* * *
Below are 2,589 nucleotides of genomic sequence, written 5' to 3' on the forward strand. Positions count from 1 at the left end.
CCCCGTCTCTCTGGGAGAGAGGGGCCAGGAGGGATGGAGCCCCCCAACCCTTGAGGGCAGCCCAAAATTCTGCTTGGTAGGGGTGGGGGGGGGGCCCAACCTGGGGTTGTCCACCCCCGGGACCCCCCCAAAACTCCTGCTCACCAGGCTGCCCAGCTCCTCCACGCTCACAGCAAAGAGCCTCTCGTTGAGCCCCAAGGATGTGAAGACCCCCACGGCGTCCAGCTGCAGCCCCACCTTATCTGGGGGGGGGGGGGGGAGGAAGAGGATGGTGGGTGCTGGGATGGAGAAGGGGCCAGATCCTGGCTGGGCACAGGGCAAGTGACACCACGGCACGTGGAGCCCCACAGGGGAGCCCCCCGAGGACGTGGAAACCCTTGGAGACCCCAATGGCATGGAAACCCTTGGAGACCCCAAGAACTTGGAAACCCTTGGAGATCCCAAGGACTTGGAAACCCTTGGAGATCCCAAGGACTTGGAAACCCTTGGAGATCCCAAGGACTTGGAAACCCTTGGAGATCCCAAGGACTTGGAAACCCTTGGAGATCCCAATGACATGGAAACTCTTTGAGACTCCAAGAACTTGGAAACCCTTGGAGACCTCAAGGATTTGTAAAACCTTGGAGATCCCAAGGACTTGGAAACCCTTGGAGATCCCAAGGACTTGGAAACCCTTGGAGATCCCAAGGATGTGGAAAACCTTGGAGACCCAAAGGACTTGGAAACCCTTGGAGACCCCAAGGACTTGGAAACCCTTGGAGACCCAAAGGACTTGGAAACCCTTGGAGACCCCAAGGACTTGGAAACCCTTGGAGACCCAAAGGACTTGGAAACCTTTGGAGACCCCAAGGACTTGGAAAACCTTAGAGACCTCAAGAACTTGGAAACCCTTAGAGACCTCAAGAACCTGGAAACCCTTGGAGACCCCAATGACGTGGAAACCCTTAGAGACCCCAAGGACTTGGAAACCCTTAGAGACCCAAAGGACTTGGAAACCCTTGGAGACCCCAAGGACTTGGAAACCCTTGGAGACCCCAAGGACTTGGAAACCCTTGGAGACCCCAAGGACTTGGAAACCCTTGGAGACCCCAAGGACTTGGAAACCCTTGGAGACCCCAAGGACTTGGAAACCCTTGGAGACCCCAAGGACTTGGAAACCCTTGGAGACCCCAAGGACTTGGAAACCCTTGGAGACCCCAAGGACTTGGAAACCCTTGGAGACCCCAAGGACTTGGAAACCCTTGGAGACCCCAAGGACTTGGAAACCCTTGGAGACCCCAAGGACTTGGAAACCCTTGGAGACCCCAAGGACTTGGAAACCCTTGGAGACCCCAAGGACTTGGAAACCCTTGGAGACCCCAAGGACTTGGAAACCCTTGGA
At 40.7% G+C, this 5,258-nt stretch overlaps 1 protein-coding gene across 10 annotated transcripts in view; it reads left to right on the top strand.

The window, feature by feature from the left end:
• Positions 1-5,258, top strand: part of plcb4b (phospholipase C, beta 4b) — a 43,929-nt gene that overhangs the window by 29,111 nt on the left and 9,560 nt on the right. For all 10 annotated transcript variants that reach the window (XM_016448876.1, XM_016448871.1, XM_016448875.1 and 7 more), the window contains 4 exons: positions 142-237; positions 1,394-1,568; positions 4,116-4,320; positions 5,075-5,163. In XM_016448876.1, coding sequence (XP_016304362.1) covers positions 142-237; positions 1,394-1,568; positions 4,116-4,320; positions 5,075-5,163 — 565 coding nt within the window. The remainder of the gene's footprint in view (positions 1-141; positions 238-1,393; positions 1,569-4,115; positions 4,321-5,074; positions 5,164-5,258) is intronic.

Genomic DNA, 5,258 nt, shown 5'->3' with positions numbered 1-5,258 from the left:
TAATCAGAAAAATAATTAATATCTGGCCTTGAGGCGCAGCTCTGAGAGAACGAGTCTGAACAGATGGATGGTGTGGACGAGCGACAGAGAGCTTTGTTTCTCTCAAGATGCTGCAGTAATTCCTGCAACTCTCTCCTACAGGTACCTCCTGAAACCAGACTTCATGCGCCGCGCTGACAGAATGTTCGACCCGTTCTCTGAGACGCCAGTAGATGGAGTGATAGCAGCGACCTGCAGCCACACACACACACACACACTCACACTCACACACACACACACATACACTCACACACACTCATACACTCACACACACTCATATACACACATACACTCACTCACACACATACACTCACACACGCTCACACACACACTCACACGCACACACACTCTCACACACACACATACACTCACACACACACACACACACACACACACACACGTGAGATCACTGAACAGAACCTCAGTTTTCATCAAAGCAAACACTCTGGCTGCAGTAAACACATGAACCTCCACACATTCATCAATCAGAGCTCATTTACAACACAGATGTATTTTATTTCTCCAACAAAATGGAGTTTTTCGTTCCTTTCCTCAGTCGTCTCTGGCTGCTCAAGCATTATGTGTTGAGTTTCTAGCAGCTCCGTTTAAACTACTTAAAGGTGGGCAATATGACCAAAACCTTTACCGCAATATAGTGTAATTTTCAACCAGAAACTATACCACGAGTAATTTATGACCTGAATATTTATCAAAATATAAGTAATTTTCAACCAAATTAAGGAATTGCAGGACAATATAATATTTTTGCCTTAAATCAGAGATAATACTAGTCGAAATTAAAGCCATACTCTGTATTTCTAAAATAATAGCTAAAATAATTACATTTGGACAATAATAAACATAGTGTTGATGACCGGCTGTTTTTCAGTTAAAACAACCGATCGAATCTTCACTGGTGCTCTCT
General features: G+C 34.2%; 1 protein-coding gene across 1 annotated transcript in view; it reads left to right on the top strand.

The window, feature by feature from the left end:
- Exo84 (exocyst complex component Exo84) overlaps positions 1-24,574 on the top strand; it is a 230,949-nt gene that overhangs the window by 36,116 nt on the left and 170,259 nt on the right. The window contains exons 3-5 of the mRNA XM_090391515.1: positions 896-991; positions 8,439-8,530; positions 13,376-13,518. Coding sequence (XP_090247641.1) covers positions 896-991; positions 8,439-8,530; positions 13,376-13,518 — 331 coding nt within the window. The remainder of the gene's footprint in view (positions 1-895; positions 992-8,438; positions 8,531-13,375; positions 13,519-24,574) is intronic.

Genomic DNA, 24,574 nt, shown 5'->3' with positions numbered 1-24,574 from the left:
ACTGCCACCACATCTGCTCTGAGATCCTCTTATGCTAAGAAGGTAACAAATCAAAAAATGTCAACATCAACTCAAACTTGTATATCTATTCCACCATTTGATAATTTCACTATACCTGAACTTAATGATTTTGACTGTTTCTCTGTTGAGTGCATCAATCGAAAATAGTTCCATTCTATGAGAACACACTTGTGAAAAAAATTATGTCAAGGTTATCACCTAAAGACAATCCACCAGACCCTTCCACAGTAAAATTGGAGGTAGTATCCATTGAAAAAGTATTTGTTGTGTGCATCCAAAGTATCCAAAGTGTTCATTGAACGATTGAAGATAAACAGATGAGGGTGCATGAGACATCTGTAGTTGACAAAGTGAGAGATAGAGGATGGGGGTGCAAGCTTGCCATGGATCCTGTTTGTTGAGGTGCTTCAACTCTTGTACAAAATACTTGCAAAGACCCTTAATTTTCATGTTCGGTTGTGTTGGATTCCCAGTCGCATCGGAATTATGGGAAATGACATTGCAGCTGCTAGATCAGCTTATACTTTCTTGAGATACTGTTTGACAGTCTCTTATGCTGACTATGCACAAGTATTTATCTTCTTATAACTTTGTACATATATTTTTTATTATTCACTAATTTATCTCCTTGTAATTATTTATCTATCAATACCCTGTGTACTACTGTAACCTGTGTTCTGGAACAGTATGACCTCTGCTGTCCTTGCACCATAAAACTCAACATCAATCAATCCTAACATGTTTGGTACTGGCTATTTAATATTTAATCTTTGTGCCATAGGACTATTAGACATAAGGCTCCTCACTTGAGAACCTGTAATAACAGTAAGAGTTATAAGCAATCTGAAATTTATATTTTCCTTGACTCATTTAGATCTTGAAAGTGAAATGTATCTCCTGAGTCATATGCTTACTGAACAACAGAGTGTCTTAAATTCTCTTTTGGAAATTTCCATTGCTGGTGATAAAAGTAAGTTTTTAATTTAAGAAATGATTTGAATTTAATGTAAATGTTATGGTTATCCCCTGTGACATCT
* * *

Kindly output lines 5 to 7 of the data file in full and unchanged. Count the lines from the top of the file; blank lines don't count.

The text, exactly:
• Positions 1-5,258, top strand: part of plcb4b (phospholipase C, beta 4b) — a 43,929-nt gene that overhangs the window by 29,111 nt on the left and 9,560 nt on the right. For all 10 annotated transcript variants that reach the window (XM_016448876.1, XM_016448871.1, XM_016448875.1 and 7 more), the window contains 4 exons: positions 142-237; positions 1,394-1,568; positions 4,116-4,320; positions 5,075-5,163. In XM_016448876.1, coding sequence (XP_016304362.1) covers positions 142-237; positions 1,394-1,568; positions 4,116-4,320; positions 5,075-5,163 — 565 coding nt within the window. The remainder of the gene's footprint in view (positions 1-141; positions 238-1,393; positions 1,569-4,115; positions 4,321-5,074; positions 5,164-5,258) is intronic.

Genomic DNA, 5,258 nt, shown 5'->3' with positions numbered 1-5,258 from the left:
TAATCAGAAAAATAATTAATATCTGGCCTTGAGGCGCAGCTCTGAGAGAACGAGTCTGAACAGATGGATGGTGTGGACGAGCGACAGAGAGCTTTGTTTCTCTCAAGATGCTGCAGTAATTCCTGCAACTCTCTCCTACAGGTACCTCCTGAAACCAGACTTCATGCGCCGCGCTGACAGAATGTTCGACCCGTTCTCTGAGACGCCAGTAGATGGAGTGATAGCAGCGACCTGCAGCCACACACACACACACACACTCACACTCACACACACACACACATACACTCACACACACTCATACACTCACACACACTCATATACACACATACACTCACTCACACACATACACTCACACACGCTCACACACACACTCACACGCACACACACTCTCACACACACACATACACTCACACACACACACACACACACACACACACACGTGAGATCACTGAACAGAACCTCAGTTTTCATCAAAGCAAACACTCTGGCTGCAGTAAACACATGAACCTCCACACATTCATCAATCAGAGCTCATTTACAACACAGATGTATTTTATTTCTCCAACAAAATGGAGTTTTTCGTTCCTTTCCTCAGTCGTCTCTGGCTGCTCAAGCATTATGTGTTGAGTTTCTAGCAGCTCCGTTTAAACTACTTAAAGGTGGGCAATATGACCAAAACCTTTACCGCAATATAGTGTAATTTTCAACCAGAAACTATACCACGAGTAATTTATGACCTGAATATTTATCAAAATATAAGTAATTTTCAACCAAATTAAGGAATTGCAGGACAATATAATATTTTTGCCTTAAATCAGAGATAATACTAGTCGAAATTAAAGCCATACTCTGTATTTCTAAAATAATAGCTAAAATAATTACATTTGGACAATAATAAACATAGTGTTGATGACCGGCTGTTTTTCAGTTAAAACAACCGATCGAATCTTCACTGGTGCTCTCT